ZooMS identification of bone tools from the North African Later Stone Age

Abigail Desmond, Nick Barton, Abdeljalil Bouzouggar, Katerina Douka, Philippe Fernandez, Louise Humphrey, Jacob Morales, Elaine Turner, Michael Buckley

    Research output: Contribution to journalArticlepeer-review


    This study applies peptide mass fingerprinting (also known as ‘ZooMS’) to bone tools from the North African Palaeolithic, as the first stage in a research programme aimed at understanding distinct phases within a bone tool chaîne opératoire. We report on the largest collection of bone tools from the North African Later Stone Age (LSA), from the cave site of Taforalt (Grotte des Pigeons) in eastern Morocco. Their appearance at this site from c. 15,000 cal BP appears to coincide with other changes in human behaviour which led to increased sedentism, cemetery use, and intensive exploitation of certain food resources. As such, bone tools can provide insights into how such broad-scale cultural renegotiations may have been brokered technologically, independent of the lithic record. Here, we explore initial raw material selection and manufacture strategies through use of ZooMS, a technique that permits identification of specific animals from very small bone samples. We found that ZooMS is highly suitable for use on the Taforalt material, and that bone tool morphology and construction tracks closely with the original animal from which a tool was made. Our results indicate that the Iberomaurusian occupants of Taforalt embedded bone tools within culturally-mediated technological strategies, potentially involving other perishable materials.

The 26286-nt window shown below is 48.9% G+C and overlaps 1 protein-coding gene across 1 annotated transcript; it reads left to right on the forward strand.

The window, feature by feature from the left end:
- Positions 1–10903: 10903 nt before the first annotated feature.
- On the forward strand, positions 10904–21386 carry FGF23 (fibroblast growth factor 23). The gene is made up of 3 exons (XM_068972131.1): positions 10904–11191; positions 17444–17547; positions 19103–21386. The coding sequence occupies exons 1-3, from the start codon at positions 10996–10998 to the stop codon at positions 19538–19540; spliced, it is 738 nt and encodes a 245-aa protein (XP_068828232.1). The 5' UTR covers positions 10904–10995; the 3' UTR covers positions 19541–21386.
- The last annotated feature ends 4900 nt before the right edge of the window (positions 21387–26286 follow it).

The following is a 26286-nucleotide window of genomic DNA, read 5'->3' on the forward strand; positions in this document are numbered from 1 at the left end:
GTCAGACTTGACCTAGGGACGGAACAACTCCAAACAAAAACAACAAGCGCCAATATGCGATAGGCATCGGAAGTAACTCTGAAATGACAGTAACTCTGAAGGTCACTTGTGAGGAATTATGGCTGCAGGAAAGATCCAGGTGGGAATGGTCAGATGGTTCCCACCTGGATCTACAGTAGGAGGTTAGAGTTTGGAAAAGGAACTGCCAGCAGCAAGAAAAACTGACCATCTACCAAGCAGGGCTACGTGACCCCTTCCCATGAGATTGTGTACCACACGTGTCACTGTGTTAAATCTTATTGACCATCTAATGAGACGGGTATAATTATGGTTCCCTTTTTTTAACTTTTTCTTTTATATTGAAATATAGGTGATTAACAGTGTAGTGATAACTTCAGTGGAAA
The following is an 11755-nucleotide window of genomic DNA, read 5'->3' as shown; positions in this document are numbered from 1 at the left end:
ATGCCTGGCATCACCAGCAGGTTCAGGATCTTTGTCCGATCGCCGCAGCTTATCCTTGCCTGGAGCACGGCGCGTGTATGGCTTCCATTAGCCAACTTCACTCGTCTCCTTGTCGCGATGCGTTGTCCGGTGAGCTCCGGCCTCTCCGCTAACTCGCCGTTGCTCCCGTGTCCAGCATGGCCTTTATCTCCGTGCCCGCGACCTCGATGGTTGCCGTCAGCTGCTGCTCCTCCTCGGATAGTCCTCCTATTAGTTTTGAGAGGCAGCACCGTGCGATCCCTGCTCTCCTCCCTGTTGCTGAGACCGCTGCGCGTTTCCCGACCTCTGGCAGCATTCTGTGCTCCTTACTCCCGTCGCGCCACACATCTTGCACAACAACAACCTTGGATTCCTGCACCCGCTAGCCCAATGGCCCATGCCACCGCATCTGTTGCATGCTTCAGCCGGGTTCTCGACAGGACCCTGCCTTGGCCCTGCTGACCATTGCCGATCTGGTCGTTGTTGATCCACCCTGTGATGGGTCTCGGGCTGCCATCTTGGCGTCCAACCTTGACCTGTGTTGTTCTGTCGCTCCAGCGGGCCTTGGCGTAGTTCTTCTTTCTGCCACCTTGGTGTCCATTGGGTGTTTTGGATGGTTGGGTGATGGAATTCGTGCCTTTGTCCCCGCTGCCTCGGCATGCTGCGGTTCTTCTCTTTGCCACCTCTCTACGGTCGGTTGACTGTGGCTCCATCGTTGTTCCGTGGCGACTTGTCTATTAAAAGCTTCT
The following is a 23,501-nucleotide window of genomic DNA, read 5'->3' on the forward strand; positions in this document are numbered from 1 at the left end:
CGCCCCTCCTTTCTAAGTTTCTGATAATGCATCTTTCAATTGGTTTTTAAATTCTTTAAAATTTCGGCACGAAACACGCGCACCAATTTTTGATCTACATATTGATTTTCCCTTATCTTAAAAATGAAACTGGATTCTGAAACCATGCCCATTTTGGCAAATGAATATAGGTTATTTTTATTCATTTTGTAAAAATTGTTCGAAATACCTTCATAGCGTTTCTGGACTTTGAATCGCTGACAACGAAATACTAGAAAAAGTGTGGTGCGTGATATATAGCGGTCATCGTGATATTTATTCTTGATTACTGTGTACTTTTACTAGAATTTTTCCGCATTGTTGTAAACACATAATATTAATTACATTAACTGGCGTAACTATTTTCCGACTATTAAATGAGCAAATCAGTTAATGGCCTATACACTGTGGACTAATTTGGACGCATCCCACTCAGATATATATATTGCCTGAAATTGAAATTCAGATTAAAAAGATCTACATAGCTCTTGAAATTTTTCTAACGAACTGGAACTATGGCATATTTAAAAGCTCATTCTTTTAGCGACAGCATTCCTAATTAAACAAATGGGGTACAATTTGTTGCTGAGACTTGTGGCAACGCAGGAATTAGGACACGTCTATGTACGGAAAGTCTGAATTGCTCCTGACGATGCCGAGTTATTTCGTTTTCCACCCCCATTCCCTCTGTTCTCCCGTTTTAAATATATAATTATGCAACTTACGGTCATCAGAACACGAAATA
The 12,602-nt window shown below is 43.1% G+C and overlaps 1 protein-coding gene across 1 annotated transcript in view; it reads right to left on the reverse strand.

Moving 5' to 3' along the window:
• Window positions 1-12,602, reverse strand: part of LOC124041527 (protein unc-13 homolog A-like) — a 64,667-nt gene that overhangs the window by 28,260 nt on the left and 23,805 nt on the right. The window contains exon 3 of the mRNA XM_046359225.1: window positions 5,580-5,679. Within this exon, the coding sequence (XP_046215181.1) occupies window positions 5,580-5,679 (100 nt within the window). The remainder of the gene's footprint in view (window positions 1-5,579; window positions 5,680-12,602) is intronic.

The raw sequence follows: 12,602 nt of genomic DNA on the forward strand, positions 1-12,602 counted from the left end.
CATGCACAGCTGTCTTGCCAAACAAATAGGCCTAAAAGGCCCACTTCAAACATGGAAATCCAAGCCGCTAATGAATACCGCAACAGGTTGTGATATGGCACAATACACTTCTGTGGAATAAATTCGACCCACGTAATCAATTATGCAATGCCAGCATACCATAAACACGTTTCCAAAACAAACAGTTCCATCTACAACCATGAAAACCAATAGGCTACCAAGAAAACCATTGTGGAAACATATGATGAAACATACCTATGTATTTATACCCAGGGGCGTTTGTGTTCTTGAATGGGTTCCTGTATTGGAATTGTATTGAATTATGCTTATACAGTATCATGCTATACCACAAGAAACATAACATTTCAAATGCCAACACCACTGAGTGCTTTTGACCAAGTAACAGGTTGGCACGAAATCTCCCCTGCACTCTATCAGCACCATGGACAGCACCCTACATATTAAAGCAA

Original languageEnglish
    Pages (from-to)149-157
    Number of pages9
    JournalJournal of Archaeological Science
    Early online date31 Aug 2018
    Publication statusPublished - 1 Oct 2018


    • Chaîne opératoire
    • Collagen fingerprinting
    • Grotte des Pigeons
    • Iberomaurusian
    • LSA
    • Osseous implements
    • Palaeolithic
    • Proteomics
    • Taforalt
    • ZooMS

    Research Beacons, Institutes and Platforms

    • Manchester Institute of Biotechnology


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